But Judogirl shows me the stick and she has tears in her eyes. She’s trembling and her complexion is a pale shade of lime green. She shivers as she asks: “what are we going to do?” I have not seen my wife in such a state ever, and although I can’t let her know, I feel the same. So I wrap my arms around her and I say “it’s going to be grand!” (the giggle is supposed to reassure her but it’s a slightly nervous one). My mind has already started the math, and it’s simple: we’re going to wait for the flames to die down and the dust to settle. We’re going to sit and look at what needs to be done. We’re going to work at preparing our world and our kids for what will become our new life. We’re going to check Autotrader for that bus. And we’ll get through this because we can... and we really don’t have a choice.
I love my kids. And I’ll love this one too even though he’s given me heartburn and a sore throat while he’s only a few cells floating in plasma. And I say “he” because, now that I think about it, there have been little signs that have made me wonder... Judogirl’s craving for salt, her skin itches for no obvious reason, the dog sleeps next to her bed every night – again. The other night she wanted a pizza with anchovies and sweet peppers... nobody wants anchovies on their pizza – Judogirl doesn’t even like pizza. And on that fateful morning she stood hunched in the shower complaining of nausea (my response of “did those little swimmers get to you?” now seems oddly prophetic and totally out of place, although I was really referring to the anchovies). Oh, and of course the vomiting last night.
So all in all I guess you can say I’m screwed. Pardon my crass take on it, but a spade is still a bloody shovel. I shall take your pity now and gratefully accept any donations of a fiscal nature. Life, quite literally, is sitting on my chest like a sack of wet potatoes.
But I’m ready, I’m prepared, I have made my peace – bring it on!
Which all seems a tad wasted when you learn that Judogirl phoned (much) later to giggle something stupid and childish about an April dude’s day, or something to that effect. Yeah, apparently it’s quite funny when you put someone through the emotional and physiological strain associated with having your house burn down. It is however exceptional when you hear the amount of planning that went into this project – up to and including the tell-tale little white stick with its stupid blue lines, very courteously supplied by Judogirl’s pregnant assistant (beyond the call of duty). The acting however was ama-Oscar (it’s an African thing) – the tears, the trembles, the greenish hue.... glorious. I salute you Judogirl, well played.
What of the anchovies? Staged (oh)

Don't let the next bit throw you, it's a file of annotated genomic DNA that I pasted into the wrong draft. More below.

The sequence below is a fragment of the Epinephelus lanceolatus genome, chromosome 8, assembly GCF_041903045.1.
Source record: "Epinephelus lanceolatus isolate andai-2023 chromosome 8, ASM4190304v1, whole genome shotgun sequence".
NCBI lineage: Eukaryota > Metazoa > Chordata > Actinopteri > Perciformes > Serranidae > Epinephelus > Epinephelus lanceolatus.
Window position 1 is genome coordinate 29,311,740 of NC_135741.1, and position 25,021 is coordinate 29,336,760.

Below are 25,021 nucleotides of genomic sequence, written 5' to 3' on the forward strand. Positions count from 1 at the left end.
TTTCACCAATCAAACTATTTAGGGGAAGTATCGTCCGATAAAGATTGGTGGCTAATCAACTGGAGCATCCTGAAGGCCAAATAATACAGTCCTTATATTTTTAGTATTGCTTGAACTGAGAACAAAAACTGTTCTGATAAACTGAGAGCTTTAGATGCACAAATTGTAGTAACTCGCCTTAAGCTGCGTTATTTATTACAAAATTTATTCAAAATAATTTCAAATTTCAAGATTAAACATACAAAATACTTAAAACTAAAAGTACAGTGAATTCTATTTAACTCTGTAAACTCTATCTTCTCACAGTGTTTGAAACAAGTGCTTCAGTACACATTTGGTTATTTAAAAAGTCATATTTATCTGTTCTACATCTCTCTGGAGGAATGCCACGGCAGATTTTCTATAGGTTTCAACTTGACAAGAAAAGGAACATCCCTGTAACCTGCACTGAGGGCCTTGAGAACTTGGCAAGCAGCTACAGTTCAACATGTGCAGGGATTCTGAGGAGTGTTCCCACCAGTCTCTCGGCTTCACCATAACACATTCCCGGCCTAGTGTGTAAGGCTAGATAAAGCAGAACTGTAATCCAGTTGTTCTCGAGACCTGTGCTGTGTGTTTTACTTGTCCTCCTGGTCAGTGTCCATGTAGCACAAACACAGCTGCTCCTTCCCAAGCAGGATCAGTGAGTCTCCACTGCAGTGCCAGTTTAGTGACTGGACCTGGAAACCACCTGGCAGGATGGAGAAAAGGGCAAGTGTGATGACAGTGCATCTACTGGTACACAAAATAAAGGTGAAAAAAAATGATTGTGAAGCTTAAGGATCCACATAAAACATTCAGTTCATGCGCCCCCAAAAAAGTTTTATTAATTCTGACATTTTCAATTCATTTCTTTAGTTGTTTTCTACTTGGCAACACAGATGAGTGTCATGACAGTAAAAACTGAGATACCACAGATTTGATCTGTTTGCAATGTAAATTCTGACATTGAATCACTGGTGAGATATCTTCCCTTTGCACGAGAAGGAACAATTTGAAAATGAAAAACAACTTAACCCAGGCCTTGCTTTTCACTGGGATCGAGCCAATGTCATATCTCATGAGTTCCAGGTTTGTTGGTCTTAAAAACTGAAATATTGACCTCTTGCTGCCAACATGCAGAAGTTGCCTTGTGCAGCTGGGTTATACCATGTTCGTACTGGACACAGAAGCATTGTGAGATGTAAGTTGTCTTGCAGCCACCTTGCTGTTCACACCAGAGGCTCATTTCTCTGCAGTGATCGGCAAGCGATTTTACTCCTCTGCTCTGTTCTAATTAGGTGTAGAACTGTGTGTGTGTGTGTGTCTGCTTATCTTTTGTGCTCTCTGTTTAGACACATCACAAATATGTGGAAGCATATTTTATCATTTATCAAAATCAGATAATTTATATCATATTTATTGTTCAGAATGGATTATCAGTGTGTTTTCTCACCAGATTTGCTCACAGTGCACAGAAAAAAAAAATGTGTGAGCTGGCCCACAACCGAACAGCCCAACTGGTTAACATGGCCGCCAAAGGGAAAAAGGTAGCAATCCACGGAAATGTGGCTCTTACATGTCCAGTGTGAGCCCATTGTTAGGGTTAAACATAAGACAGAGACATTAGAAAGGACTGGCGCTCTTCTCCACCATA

What of the nausea? Staged (oh)
What of the itching? Umm, yeah... dunno (oh?)
What of the salt and the dog? Umm, dunno (o-oh!!)
What of the vomiting? Umm, the anchovies? (......)
What of you take a real test because I’m prepared, OK? OK (phew...?)
She agrees and I don’t know whether that makes me feel better or even worse: I had the shock, I went through the mill, I made my peace and accepted my fate, just to have it turned upside down (with a giggle), and then have it raise its head again – only this time with the universe behind it. “The universe?” you may ask. Yes darn it! When it comes to stuff like this you don’t mess with the balance of the universe, karma (so to speak), and I am hoping to hope that her little stunt doesn’t bite her in the bum (which has of late shown very slight signs of expansion, if I may be so bold... from the safety of my chair... far away... while she sleeps).
So this morning before birds could cough we’re anxiously waiting for 5 minutes to pass.
5 minutes go bye very slowly when you’re waiting for it to...
But eventually it does (after about 5 minutes).
Judogirl was too nervous to look, which really did nothing to bolster my mood as I sprinted, nonchalantly, to the bathroom. There it was – the little white stick. Please let there be only one line.... please, please, please.... one little blue line....
Consider yourself notified.
You may think it funny, but it isn’t really – you’re actually just laughing because you can almost imagine the reality of the situation and you’re just so relieved it’s not happening to you. I understand that and won’t hold it against you – I would do the same if I were in your shoes. However, seeing as I’m not and there’s nothing I can do about it (and I had the opportunity of inadvertently preparing myself in advance) I almost casually drop the little stick in front of Judogirl with a slightly warped and very sarcastic “watch out your joke doesn’t bite you in the bum.”
Her reaction, although surprised, wasn’t quite as impressively shocked as I would’ve wanted.... she’s always wanted four children.
She smiled... she actually smiled.
“Got you again,” she said “Same stick!”
If I wasn’t so sure that she could drop me with a flick of her wrist I probably would’ve slapped that girl.
Not to tempt fate too much, and from a distance, she quickly pulled another white stick thingy from behind a flower pot and danced it over to me... it had a single blue line on it. One gloriously single little blue line – only one – the good one. You’d think I’d be happy. I’d think I’d be happy! But I’m so confused that I actually have no idea what to be.
Where does she get the time for all this %*&^?